Heavy is the most incredible memoir I’ve read since Therese Marie Mailhot’s Heartberries. Heavy feels so honest, and Laymon is so eloquent. It’s clear to me as a reader that he’s put so much effort and emotion into each sentence, each page of writing.
Heavy is, as it sounds, a rather heavy read. Kiese Laymon discusses how rape, violence, addiction and mental health disorders have had many roles to play throughout his life, from childhood to adulthood. He makes room for mistakes, and shows moments filled with emotion, both positive and negative. This memoir is a letter to his mother, and he is clear from the beginning that he feels, “like all American children, I’ve been brutally dishonest with you. And like all American parents, you’ve been brutally dishonest with me.” He feels like so many of the truths about living in America are lost because we don’t talk to one another. So much continued violence stems from hiding away the things that are hurting us and letting them grow bigger and bigger inside us. Not making room to be vulnerable with each other about our hurts and our needs hurts our relationships.
What I love the most about this memoir is how fascinated he is with language. His love of language and passion for writing developed at an early age thanks to his mother’s own education. With a PhD, she continued to stress to him his whole life that the best way she could save him from white folk was to give him an education. She often would assign him essays when she would drop him off at a neighbors house who had encyclopedias, and then she would help him with the revision process. While at times he felt she took the message too far, it’s clear that he’s developed his own passion for writing and that it has proven to be a coping skill to help him in sorting out his emotions.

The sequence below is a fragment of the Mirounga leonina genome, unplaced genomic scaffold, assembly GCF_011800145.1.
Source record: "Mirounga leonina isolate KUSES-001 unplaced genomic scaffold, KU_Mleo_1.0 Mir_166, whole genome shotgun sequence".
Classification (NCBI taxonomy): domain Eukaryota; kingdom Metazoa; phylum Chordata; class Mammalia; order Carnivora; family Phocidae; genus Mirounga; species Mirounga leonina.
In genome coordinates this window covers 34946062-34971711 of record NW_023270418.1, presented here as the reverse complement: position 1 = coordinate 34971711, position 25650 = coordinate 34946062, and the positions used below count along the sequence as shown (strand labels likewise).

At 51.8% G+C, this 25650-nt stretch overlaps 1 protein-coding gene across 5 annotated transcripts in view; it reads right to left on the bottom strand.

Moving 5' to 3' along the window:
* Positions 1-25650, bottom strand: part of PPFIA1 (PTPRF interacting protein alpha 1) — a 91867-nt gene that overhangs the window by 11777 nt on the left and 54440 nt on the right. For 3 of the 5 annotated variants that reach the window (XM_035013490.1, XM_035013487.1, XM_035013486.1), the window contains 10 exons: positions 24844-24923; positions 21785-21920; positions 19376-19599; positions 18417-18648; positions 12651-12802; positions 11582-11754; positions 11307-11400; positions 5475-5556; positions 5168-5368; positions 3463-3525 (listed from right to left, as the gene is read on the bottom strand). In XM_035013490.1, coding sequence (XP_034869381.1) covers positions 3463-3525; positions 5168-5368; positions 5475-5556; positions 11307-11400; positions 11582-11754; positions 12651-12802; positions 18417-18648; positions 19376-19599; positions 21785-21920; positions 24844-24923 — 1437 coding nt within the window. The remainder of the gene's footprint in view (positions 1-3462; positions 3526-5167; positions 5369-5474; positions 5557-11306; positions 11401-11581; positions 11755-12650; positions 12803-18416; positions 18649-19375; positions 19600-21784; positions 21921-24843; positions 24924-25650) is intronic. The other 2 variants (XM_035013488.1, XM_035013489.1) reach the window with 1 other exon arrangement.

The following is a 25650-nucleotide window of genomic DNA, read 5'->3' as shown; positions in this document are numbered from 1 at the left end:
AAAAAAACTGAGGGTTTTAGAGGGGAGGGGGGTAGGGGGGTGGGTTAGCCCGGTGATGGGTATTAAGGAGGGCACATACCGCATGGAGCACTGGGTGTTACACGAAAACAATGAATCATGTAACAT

“Telling the truth was way different from finding the truth, and finding the truth had everything to do with revisiting and rearranging words. Revisiting and rearranging words didn’t only require vocabulary; it required will, and maybe courage. Revised word patterns were revised thought patterns.”
They way he grew up playing with words is such a beautiful insight into constructionism at such a young age. He and his friends would take apart and examine words, rebuilding them to suit what they were trying to say, what they were trying to mean. I love that Laymon has these conversations with his Grandmama too, and that he looks at what colloquialisms do for communities and communication as a whole.
Finally, I have to say this is the most intersectionally focused and honest book I have read yet. He talks about discovering authors that were writing to and from his people. I feel like he shines in that regard, as he is so brutally honest about himself. He sheds light on things that he was traumatized by, things he is still figuring out. He shows where he’s been, and where he hopes to go.
Despite being filled with deep and dark memories, Heavy gave me hope that we can continue to be more and more vulnerable with each other, and begin to fix some of the mistakes we continue to make towards ourselves and each other. I hope that we can all be more honest and create a more loving world.